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Dedicated as Williamsburg Institute in January 1889, this private educational institution has a rich history steeped in servant leadership. The school, founded shortly after the U.S. Civil War and later known as Cumberland College (until 2005), is a liberal arts college affiliated with the Kentucky Baptist Convention. University of the Cumberlands has an annual enrollment of approximately 6,000 students. Many of the buildings on campus are as old as the institution itself.

  • This historical marker offers a general overview of the university's history and is one of five Kentucky historical markers located on the campus of present day University of the Cumberlands.
  • Major General Benjamin Baker: Notable alumni from Cumberland College included Benjamin Baker. He was a Major General with the US Air Force and Deputy Assistant Secretary of Defense for health resources and programs, Office of the Assistant Secretary of De
  • Mahan Hall: Built in 1906, originally known as Felix Hall. (Courtesy of the University of the Cumberlands)
  • Gillespie Hall: Originally built in 1893, Gillespie Hall has undergone several renovations and currently serves as a girl’s dormitory on the University of Cumberland’s campus. (Courtesy of the University of the Cumberlands)
  • Roburn Hall: Built in 1888, Roburn Hall was the first building on the campus of the Williamsburg Institute. (Courtesy of the City of Williamsburg, KY)  In 2010, Roburn Hall was renamed Moss Hall in honor of one of the founders of the school, Dr. E. S. Mos

As a result of plans made by Baptist members to provide higher education to the people of the surrounding mountain communities; Williamsburg Institute, was dedicated in January 1889. On April 6, 1888, the Kentucky state legislature approved the incorporation of the college. In the early 20th century, the school bought Highland College and the institute’s name was changed to Cumberland College. The school became the University of the Cumberlands in 2005, not to be confused with Cumberland University located approximately 164 miles southeast of Williamsburg in Lebanon, TN.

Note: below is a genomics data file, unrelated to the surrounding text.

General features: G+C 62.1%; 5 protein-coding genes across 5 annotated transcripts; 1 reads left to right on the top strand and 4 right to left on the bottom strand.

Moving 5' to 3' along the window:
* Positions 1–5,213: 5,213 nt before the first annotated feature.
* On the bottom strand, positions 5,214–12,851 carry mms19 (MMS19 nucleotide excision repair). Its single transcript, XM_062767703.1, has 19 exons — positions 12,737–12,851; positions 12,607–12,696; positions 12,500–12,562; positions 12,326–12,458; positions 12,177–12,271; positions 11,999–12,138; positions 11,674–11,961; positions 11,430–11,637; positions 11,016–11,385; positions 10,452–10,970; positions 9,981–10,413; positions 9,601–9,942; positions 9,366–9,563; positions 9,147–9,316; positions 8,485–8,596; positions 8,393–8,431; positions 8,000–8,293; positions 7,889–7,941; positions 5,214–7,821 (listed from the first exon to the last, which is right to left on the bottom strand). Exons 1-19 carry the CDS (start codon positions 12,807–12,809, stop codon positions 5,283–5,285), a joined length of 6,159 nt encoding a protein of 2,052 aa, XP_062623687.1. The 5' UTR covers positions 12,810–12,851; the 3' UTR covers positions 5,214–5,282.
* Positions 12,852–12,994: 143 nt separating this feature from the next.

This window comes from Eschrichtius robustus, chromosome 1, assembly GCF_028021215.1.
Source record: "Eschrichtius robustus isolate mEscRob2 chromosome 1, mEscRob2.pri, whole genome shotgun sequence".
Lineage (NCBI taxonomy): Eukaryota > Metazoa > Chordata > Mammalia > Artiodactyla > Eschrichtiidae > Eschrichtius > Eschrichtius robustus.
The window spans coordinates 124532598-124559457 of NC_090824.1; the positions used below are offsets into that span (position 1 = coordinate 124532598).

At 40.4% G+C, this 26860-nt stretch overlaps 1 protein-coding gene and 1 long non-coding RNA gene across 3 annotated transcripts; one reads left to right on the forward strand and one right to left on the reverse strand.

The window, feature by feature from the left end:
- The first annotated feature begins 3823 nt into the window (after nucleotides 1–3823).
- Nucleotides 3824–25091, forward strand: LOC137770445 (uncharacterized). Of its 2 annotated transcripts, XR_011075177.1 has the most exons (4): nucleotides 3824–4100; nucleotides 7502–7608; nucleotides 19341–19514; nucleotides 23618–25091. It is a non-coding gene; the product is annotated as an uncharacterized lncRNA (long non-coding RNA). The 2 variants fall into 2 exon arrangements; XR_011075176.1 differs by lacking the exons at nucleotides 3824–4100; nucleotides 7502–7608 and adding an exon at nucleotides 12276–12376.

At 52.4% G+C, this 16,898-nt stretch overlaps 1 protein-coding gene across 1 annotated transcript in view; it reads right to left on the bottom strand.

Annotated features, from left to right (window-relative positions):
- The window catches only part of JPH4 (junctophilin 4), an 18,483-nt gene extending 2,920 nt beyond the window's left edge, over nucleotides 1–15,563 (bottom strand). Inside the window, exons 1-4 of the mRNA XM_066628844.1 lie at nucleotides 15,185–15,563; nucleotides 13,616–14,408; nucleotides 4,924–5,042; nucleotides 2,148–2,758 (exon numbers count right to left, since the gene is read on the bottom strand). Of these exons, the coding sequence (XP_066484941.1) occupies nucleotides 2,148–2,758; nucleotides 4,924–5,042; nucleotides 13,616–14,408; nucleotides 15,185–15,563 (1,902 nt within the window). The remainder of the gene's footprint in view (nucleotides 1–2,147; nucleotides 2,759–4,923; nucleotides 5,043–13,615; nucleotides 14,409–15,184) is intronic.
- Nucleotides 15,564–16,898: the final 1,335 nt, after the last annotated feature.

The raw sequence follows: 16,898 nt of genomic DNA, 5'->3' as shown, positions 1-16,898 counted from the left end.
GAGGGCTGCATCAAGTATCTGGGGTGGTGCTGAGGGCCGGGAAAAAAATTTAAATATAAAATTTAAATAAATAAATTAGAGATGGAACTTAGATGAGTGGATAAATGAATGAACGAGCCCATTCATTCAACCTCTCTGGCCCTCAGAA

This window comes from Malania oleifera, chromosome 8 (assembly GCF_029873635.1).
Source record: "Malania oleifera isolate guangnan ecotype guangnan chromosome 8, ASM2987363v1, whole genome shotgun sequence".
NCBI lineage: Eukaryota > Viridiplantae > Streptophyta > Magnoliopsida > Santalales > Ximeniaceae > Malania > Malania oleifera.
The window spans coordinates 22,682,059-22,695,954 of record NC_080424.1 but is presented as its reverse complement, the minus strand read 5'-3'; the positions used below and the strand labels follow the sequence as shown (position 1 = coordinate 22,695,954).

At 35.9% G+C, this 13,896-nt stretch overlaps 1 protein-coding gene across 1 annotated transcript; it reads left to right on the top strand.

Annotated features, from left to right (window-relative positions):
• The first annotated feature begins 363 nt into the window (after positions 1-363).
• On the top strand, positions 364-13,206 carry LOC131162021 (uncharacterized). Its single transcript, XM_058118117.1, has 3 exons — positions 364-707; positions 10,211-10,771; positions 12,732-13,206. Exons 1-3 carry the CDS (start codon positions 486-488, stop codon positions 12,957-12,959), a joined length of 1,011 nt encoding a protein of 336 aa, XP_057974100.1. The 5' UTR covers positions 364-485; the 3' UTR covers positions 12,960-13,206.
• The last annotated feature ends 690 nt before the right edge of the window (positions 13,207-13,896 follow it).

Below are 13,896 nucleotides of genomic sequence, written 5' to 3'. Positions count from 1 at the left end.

Shortly after the U.S. Civil War and The Reconstruction that followed, this institution has continuously served students from the Appalachian mountain region. The university took a significant role in the shaping of public education as the school has been known primarily for programs of elementary and secondary education since the onset. 

The school boasts that the vision to provide affordable college education, in an under served area, drew the institution the support of oil industry billionaire businessman, John D. Rockefeller and steel magnate, Andrew Carnegie. Keeping with the school’s initial mission to instill servant leadership qualities in students, the university’s website notes that past graduates include two governors, five military generals, an admiral, five college and university presidents, a U.S. Congressman, ministers, missionaries, legislators, and judges. Among those are: Dr. Ergun Caner (former president of Liberty Theological Seminary),Betty Siegel (former president of Kennesaw State University), Bert Combs (former Governor of Kentucky), Edwin Morrow (former Governor of Kentucky), and Major General Benjamin Baker (U.S. Air Force). Undoubtedly, the university has played a key role in the history of Appalachia in producing educated leaders post Civil War through modern day.